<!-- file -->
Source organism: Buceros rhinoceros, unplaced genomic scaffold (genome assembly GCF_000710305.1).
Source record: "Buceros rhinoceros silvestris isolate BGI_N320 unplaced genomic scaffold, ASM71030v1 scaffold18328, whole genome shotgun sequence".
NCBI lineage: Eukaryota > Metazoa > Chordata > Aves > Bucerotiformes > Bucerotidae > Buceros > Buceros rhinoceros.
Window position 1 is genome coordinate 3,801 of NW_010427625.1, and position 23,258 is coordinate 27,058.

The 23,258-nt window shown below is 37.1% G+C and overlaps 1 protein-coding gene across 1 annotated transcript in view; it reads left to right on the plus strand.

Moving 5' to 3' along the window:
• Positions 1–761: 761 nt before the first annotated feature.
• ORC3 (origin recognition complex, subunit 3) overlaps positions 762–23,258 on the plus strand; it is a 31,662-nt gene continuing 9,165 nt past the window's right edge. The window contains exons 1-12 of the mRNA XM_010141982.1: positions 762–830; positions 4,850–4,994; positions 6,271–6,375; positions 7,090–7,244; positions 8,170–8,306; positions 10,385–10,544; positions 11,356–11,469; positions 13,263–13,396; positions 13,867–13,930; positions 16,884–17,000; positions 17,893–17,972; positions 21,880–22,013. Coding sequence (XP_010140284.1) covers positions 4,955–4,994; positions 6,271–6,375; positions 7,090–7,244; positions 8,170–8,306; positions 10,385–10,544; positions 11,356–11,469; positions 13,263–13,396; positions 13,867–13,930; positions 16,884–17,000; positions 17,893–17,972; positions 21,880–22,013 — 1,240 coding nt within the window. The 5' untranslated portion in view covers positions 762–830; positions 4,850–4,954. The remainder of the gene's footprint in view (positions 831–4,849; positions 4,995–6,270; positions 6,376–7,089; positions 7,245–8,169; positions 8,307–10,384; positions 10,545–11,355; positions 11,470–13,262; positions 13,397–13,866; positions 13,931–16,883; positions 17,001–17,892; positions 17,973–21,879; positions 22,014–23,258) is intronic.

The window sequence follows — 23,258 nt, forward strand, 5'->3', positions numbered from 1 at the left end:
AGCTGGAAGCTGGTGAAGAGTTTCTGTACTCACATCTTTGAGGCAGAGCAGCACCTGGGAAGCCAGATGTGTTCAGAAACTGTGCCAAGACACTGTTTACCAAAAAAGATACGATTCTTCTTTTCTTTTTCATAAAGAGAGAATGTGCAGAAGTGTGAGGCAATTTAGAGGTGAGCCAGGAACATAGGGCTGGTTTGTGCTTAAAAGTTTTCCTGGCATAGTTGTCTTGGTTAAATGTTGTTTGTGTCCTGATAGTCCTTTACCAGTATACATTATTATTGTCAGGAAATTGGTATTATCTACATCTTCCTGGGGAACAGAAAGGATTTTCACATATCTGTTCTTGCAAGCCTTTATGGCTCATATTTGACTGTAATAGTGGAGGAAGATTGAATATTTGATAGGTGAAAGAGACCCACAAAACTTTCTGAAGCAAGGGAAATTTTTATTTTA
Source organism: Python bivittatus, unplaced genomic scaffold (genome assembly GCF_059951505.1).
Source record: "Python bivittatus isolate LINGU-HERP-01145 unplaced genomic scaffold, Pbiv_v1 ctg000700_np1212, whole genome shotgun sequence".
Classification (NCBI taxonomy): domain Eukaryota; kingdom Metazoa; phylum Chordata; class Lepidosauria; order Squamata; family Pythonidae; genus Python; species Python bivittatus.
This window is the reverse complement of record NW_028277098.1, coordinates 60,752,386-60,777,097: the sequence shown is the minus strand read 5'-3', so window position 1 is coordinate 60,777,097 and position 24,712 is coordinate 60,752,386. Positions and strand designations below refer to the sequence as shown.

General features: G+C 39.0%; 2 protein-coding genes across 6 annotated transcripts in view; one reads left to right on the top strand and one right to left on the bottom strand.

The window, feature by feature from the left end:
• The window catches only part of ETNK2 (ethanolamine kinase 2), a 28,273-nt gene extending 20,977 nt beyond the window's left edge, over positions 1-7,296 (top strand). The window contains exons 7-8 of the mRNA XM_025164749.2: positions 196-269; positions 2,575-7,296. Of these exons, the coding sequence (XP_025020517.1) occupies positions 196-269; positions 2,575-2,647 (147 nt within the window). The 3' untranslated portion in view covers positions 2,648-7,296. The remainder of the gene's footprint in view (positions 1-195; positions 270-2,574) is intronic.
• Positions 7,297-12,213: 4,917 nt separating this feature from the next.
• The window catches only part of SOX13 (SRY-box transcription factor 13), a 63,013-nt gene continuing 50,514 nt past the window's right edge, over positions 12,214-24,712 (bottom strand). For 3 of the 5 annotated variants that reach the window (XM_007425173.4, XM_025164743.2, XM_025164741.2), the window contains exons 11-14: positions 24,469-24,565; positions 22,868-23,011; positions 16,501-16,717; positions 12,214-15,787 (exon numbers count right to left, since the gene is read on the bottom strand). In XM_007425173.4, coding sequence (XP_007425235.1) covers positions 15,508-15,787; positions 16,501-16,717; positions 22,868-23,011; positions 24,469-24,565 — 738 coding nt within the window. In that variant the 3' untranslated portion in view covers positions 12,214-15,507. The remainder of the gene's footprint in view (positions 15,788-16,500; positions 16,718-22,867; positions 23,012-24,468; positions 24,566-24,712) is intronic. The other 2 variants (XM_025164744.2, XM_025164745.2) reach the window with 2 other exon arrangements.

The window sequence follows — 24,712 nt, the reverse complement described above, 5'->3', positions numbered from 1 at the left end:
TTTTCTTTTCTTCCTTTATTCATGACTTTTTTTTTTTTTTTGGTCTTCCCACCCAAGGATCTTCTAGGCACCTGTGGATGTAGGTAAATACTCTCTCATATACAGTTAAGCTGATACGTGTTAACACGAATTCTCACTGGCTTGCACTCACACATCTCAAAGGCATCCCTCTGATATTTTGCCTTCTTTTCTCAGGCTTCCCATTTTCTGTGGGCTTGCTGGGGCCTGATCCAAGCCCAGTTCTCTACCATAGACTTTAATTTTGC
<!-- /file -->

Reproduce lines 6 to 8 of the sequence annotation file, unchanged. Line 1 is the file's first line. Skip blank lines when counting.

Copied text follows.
Moving 5' to 3' along the window:
• Positions 1–761: 761 nt before the first annotated feature.
• ORC3 (origin recognition complex, subunit 3) overlaps positions 762–23,258 on the plus strand; it is a 31,662-nt gene continuing 9,165 nt past the window's right edge. The window contains exons 1-12 of the mRNA XM_010141982.1: positions 762–830; positions 4,850–4,994; positions 6,271–6,375; positions 7,090–7,244; positions 8,170–8,306; positions 10,385–10,544; positions 11,356–11,469; positions 13,263–13,396; positions 13,867–13,930; positions 16,884–17,000; positions 17,893–17,972; positions 21,880–22,013. Coding sequence (XP_010140284.1) covers positions 4,955–4,994; positions 6,271–6,375; positions 7,090–7,244; positions 8,170–8,306; positions 10,385–10,544; positions 11,356–11,469; positions 13,263–13,396; positions 13,867–13,930; positions 16,884–17,000; positions 17,893–17,972; positions 21,880–22,013 — 1,240 coding nt within the window. The 5' untranslated portion in view covers positions 762–830; positions 4,850–4,954. The remainder of the gene's footprint in view (positions 831–4,849; positions 4,995–6,270; positions 6,376–7,089; positions 7,245–8,169; positions 8,307–10,384; positions 10,545–11,355; positions 11,470–13,262; positions 13,397–13,866; positions 13,931–16,883; positions 17,001–17,892; positions 17,973–21,879; positions 22,014–23,258) is intronic.